Racist rant of Grosse Pointe South students posted online; district takes action

For the second time in recent months some students in Grosse Pointe are in hot water for using racially offensive language.

Five middle school students arrested after a prank goes too far. The kids allegedly set off smoke bombs inside their Shelby Township school, forcing everyone to evacuate.

For the second time in recent months, some students in Grosse Pointe are in hot water for using racially offensive language.

This time the incident was recorded and posted to social media.

The words are brewing anger and distress in the Grosse Pointe community from a racist rant of Grosse Pointe South High School students online.

The district's superintendent Thursday called the comments disappointing and deplorable.

"We need to take a stand against this and we don't want this to happen in our schools or our community," said Dr. Gary Niehaus, Grosse Pointe Schools superintendent.

In the video discovered Tuesday, students can be heard saying they should "burn black people," "make them slaves," and "send them back to Africa."

Grosse Pointe Public Schools Superintendent Gary Niehaus says three boys involved have been identified along with a fourth who attends a different school.

The student seen in the video were admittedly drinking while making the recording -- and has since apologized to the principal.

Niehaus says that he must also apologize to his classmates.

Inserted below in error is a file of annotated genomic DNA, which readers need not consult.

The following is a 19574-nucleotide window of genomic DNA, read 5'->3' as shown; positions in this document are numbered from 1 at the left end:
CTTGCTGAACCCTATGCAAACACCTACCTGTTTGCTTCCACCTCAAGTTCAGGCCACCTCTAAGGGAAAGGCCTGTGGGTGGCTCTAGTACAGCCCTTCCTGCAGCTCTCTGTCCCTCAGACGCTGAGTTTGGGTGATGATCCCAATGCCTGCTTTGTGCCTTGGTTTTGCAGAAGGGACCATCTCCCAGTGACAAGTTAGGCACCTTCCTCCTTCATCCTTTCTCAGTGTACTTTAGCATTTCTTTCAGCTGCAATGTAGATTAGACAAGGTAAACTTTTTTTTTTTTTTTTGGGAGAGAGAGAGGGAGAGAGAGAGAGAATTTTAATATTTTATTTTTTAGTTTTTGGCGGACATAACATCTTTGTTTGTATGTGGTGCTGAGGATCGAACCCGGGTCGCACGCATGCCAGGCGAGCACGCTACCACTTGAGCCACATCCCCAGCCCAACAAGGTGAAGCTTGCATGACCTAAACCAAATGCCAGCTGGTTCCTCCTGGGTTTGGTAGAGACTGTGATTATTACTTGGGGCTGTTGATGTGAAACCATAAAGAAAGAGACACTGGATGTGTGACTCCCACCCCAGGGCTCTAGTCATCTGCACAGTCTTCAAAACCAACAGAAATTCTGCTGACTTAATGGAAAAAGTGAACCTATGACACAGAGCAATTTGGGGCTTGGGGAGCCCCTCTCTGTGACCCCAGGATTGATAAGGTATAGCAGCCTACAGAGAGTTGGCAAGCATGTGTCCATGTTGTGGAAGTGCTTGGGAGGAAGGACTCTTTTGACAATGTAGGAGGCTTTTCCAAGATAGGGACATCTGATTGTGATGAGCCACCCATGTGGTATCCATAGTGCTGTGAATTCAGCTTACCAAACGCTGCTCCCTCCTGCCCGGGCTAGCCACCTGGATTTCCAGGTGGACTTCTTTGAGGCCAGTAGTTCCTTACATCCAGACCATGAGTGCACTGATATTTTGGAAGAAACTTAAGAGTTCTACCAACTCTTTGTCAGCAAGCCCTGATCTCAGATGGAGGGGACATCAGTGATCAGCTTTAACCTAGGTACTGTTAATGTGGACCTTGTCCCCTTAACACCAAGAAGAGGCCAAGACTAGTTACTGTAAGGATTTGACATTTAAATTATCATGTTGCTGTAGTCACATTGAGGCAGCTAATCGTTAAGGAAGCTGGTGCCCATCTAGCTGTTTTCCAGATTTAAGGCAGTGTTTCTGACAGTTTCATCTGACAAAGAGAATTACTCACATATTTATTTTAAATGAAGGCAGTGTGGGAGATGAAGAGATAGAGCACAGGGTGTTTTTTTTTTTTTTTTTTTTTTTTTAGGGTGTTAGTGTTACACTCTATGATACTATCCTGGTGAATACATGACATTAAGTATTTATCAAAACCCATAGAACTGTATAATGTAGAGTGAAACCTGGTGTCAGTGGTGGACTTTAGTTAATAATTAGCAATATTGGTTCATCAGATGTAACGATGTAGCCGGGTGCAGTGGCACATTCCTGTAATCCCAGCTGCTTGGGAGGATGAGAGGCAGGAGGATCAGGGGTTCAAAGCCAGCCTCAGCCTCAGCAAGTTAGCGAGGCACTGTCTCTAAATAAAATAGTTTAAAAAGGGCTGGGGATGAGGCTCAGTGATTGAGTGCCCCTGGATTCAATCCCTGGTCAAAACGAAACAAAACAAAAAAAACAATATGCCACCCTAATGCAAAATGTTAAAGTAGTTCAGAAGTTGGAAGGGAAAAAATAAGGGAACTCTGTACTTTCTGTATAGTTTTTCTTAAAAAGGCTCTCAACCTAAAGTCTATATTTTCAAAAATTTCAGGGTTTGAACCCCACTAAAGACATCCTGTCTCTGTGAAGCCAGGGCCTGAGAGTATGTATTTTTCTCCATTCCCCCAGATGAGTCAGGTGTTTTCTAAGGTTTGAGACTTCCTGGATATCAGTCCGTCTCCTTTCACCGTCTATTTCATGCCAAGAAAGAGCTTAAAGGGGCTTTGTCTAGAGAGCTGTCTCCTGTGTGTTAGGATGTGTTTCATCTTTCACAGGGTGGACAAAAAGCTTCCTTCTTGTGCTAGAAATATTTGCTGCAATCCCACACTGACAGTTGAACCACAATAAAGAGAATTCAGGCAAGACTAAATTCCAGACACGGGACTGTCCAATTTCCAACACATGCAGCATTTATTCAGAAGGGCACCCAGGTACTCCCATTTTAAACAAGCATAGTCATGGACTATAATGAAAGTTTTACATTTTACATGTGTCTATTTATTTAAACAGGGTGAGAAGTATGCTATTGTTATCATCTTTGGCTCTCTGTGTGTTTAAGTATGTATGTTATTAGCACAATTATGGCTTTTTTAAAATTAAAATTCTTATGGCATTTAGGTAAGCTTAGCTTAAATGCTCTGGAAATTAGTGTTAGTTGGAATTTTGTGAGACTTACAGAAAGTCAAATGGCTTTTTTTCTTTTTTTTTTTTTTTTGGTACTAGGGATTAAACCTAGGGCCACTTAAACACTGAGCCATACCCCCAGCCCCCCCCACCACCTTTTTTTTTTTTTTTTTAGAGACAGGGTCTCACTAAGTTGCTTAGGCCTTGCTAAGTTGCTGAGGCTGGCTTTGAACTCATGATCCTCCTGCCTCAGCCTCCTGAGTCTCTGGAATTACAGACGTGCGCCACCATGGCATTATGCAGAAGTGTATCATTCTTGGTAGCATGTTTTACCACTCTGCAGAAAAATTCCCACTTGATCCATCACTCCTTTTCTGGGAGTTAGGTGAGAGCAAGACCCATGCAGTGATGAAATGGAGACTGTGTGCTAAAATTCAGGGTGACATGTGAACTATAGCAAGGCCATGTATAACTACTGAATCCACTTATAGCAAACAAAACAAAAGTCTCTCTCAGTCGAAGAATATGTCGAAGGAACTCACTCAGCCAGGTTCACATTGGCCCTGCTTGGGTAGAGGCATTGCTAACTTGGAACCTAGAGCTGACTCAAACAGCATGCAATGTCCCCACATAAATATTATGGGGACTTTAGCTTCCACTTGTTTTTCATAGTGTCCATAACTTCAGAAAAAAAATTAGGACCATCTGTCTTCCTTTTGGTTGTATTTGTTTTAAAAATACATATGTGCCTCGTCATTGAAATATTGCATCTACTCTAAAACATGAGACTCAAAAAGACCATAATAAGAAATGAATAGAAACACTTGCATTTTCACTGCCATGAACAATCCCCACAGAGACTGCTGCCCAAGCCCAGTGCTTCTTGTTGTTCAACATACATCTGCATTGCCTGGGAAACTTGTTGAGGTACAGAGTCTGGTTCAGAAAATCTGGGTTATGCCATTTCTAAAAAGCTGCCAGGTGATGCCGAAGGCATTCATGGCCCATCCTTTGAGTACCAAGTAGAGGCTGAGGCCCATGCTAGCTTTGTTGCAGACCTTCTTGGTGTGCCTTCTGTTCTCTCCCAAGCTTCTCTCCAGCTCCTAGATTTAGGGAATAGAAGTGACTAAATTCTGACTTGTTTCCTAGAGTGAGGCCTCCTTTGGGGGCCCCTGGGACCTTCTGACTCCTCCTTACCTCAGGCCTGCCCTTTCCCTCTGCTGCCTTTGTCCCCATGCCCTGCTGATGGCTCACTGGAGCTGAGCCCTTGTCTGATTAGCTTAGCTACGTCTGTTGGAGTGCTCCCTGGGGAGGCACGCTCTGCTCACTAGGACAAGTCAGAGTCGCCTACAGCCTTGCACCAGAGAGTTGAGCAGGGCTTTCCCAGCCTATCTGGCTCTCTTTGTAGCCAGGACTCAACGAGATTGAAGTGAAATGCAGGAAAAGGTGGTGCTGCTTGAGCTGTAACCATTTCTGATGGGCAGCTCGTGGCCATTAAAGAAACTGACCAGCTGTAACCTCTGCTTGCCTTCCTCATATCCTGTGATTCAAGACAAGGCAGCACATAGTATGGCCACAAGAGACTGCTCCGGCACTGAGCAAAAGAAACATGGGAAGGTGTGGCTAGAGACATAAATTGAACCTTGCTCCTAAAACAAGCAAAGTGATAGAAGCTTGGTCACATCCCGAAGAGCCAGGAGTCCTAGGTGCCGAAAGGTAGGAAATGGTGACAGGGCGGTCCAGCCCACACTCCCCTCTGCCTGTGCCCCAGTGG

"Our kids know better and you get disappointed when you think kids know better and they continue to make poor choices," Niehaus said. "Continue to make poor choices."

You may remember six other students from Grosse Pointe South were suspended in March after school officials discovered pictures of them displaying the N-word across their stomachs.

And just a month before that, 11 students were caught eating marijuana cookies on their annual field trip to a choir competition.

Last year an off-campus student comedy show was said to have offensive jokes about race, sexual orientation and students with special needs.

"I think we're in the toughest times we've had in the history of the United States with racism," Niehaus said. "And I think it flares up in ways we have not seen in the past."

Niehaus says the district is planning to discipline the students involved and will hold weekly discussions with students from the Black Awareness for Education club, a forum on diversity and race.

"It's going to take a lot of effort and energy for us to come back together again," he said.

Niehaus says he will be talking with the parents of those students to discuss appropriate discipline and likely suspensions.

Police have also been contacted regarding the underage drinking.

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